A graph next to Kowal set out the facts in simple terms: At the start of the Great Recession, the state paid more than half of SUNY’s operating costs. Now, the situation is almost reversed: Student tuition and fees account for 64 percent of the operating cost funding, and the state pays a mere 36 percent of those costs.

Students Alex Bornemisza of SUNY Buffalo State and Nadia Amin of SUNY Cortland said they knew of classmates who were unable to graduate on time because they were shut out of required courses. Other students were assigned to classes that were so overcrowded that it impaired the instructor’s ability to teach effectively and be available to all students.

Several lawmakers and faculty also spoke, including Assembly members Patricia Fahy (D-Albany)—who serves on the Higher Education Committee—John McDonald III (D-Cohoes) and Carrie Woerner (D-Round Lake). Albany Chapter President Bret Benjamin and Empire State College Chapter President Pamela Malone represented UUP.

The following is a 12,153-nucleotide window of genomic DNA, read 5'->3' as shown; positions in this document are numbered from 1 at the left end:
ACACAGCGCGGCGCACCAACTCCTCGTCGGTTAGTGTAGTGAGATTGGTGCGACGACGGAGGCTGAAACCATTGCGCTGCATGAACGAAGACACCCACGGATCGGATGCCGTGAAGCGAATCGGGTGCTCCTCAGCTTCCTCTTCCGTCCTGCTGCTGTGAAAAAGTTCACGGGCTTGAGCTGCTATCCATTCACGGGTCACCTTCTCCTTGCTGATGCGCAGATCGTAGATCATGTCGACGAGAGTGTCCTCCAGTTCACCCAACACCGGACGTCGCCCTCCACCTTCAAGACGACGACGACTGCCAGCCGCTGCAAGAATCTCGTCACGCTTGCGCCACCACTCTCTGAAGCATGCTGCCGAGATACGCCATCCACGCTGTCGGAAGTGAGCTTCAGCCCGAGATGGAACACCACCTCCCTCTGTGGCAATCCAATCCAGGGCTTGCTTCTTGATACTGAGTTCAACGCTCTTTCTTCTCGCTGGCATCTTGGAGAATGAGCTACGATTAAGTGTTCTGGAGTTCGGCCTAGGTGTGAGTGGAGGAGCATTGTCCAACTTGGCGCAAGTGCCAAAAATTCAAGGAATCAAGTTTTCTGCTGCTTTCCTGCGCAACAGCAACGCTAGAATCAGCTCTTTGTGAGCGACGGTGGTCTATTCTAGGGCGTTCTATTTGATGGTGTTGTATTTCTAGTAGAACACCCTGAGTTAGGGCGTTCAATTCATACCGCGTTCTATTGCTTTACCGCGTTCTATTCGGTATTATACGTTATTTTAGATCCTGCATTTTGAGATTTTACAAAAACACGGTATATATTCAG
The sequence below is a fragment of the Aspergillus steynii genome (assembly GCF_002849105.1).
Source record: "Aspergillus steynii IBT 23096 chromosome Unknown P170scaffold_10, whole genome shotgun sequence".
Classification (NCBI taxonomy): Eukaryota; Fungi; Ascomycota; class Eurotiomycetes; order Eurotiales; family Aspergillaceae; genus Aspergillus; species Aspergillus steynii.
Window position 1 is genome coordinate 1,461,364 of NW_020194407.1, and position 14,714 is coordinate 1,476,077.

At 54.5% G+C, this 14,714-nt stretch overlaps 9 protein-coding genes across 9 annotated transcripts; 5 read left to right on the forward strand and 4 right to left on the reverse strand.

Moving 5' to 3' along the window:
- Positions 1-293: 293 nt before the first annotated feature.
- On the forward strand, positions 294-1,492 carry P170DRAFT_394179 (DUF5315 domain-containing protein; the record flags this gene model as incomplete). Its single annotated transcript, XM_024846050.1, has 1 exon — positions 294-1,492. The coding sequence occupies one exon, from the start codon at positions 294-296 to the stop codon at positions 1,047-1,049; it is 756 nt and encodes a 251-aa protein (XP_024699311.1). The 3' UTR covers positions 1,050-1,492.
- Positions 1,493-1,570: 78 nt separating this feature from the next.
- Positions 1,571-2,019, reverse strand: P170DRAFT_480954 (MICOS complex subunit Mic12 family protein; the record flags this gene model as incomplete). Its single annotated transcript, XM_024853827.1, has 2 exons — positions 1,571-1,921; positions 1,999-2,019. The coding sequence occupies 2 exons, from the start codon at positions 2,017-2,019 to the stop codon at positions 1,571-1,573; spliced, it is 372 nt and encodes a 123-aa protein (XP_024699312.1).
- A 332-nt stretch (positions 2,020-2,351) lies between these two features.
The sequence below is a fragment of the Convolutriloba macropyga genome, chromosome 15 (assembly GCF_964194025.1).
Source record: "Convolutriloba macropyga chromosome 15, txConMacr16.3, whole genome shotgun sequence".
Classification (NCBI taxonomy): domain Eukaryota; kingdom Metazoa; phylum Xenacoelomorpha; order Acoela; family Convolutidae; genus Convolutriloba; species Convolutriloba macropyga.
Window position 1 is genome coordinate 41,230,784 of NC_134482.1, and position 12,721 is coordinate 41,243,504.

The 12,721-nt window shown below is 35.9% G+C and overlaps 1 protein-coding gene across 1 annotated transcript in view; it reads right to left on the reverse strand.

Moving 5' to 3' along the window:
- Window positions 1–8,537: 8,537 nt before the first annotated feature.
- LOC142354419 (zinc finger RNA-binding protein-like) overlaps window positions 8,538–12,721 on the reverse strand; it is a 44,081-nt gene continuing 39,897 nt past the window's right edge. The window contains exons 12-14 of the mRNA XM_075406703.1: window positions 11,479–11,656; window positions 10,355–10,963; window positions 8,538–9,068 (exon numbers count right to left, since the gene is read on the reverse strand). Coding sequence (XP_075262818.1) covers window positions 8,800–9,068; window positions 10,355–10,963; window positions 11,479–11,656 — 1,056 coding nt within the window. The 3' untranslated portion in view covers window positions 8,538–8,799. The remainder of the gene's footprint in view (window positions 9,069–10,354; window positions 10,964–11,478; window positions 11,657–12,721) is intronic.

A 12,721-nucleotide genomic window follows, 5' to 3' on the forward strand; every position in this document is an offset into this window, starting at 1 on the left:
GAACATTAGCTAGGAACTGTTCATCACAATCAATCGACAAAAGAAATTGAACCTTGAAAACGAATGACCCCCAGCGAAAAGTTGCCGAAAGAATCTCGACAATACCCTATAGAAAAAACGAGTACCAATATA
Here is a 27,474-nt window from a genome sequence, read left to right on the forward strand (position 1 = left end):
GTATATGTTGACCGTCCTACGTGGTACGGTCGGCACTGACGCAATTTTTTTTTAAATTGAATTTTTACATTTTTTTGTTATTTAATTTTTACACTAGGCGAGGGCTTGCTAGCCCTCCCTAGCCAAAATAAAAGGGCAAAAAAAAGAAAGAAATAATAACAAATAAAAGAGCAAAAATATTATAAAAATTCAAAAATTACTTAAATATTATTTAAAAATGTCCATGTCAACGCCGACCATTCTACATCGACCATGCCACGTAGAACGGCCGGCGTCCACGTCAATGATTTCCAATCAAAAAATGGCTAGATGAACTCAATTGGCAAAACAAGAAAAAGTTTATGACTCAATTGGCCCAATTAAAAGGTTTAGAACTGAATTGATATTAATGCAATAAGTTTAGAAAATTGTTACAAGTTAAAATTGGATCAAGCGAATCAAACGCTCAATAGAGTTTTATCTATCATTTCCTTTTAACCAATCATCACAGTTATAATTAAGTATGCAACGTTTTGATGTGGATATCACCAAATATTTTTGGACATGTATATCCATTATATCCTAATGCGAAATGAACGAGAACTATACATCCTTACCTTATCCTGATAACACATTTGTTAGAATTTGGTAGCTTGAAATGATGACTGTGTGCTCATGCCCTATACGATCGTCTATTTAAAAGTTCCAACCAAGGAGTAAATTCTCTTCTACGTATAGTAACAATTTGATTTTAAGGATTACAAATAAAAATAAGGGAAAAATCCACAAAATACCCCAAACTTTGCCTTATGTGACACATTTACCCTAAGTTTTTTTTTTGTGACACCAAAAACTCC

Solidarity in Buffalo

In Buffalo, more than a dozen SUNY students from the University at Buffalo and SUNY Buffalo State joined a pair of Western New York state lawmakers and several UUP members to urge the governor to sign the MOE bill.

“This is about prioritizing the New York state public higher education system,” said state Sen. Robert Ortt (R- North Tonawanda). “The Legislature is behind this bill. This is a priority issue and we call on the governor to sign it.”

“The students have done their share and we have failed as a state to live up to our part of the bargain,” said Assemblyman Ray Walter (R-Amherst), a University at Buffalo alumnus. “We need to make sure the state invests the right amount of money to pay for day to day costs. We need to make sure the governor hears us so this bill gets signed so SUNY and our students prosper. Governor, please listen and sign this bill.”

Naima Arbaoui, a SUNY Buffalo State student and a member of New York Public Interest Research Group’s Board of Directors, echoed the legislators’ message.